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New manager is pregnant

Three GPs share their approach to a practice conundrum

Having had four months without a practice manager, all the partners were very relieved when they were able to appoint her successor, an able woman with excellent references who could start within a month.

Although the place has ticked over, it has meant a lot of extra work for the partners – and extra accountancy bills as the previous practice manager delegated very little, and no one knew how to do all her jobs. The result has been that only the essentials have been done, and many of the audits, appraisals and so on are well overdue.

On her third day the new manager tells you she is four months pregnant and intends to take her full quota of maternity leave. The partners are deeply worried about the consequences.

Dr Des Spence

'Support her and hopefully she will repay you in loyalty'

All small businesses are greatly affected when key staff are absent, even for short periods. This is the case with maternity leave, especially with so many important employees in general practice being female. In this situation the practice may feel angry. No doubt someone (usually one of the other women) will suggest firing the new practice manager. Be very careful!

My advice with staffing problems is to say nothing until you get the correct information. Resist the temptation to let off steam, otherwise you might find you receive a sicknote from a neighbouring GP signing her off for 'work-related stress'. This could easily lead to a constructive dismissal claim. Remember that the practice manager is human and has every right to fall pregnant. Treating staff well when they are at their most vulnerable engenders a good team spirit and makes staff loyal. More importantly – and quite rightly – the new legislation will hang, draw and quarter you in an employment tribunal if you don't.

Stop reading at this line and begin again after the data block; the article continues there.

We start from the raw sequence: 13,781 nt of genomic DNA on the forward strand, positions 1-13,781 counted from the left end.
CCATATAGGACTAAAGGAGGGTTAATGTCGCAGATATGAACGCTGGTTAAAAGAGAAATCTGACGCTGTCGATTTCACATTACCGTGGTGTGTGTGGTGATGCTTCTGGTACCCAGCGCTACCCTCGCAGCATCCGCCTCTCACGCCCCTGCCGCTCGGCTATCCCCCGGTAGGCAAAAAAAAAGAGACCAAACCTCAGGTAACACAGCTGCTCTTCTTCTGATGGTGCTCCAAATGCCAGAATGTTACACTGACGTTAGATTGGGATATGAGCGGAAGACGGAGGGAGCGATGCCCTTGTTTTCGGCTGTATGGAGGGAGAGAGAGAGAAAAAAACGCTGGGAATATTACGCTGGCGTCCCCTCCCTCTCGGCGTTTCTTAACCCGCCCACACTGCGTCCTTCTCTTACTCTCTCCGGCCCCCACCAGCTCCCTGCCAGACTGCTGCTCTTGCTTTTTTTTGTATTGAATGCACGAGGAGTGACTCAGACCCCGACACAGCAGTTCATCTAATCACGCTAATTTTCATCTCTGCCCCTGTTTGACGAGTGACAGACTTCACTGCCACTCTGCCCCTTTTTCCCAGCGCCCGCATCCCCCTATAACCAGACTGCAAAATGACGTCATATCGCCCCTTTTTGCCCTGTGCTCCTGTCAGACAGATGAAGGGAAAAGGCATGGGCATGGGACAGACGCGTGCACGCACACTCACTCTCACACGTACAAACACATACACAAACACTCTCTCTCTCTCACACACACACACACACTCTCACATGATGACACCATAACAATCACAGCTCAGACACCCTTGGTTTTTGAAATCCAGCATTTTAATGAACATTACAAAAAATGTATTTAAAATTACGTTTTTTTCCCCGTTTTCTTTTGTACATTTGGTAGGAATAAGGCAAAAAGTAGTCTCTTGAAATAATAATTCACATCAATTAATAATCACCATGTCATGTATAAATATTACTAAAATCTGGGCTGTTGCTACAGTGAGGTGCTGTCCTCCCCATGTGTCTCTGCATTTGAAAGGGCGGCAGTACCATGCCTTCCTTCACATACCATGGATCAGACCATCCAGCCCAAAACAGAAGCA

Your practice manager has legal rights from day one of her employment so you have to just accept this. Support her and be reassuring. Suggest she starts planning for maternity leave fairly soon. She should set up new systems that will run while she is away, start delegating tasks and train a deputy.

Should she return after her pregnancy she will hopefully be grateful for the support she was given. If she is able and hardworking the practice can afford to be flexible and should take a long-term view.

Des Spence is a full-time GP in Glasgow and also works as a tutor in general practice at the University of Glasgow – he completed the VTS in 1995

Dr Jason Twinn

'She's still an investment for the future of the practice'

Of course the new practice manager was perfectly within her rights not to inform us of her pregnancy and I suspect there is little we could do about it even if we wanted to. It is hard not to be irritated when someone is sick or pregnant, not because you don't sympathise with their problems but because it means even more work.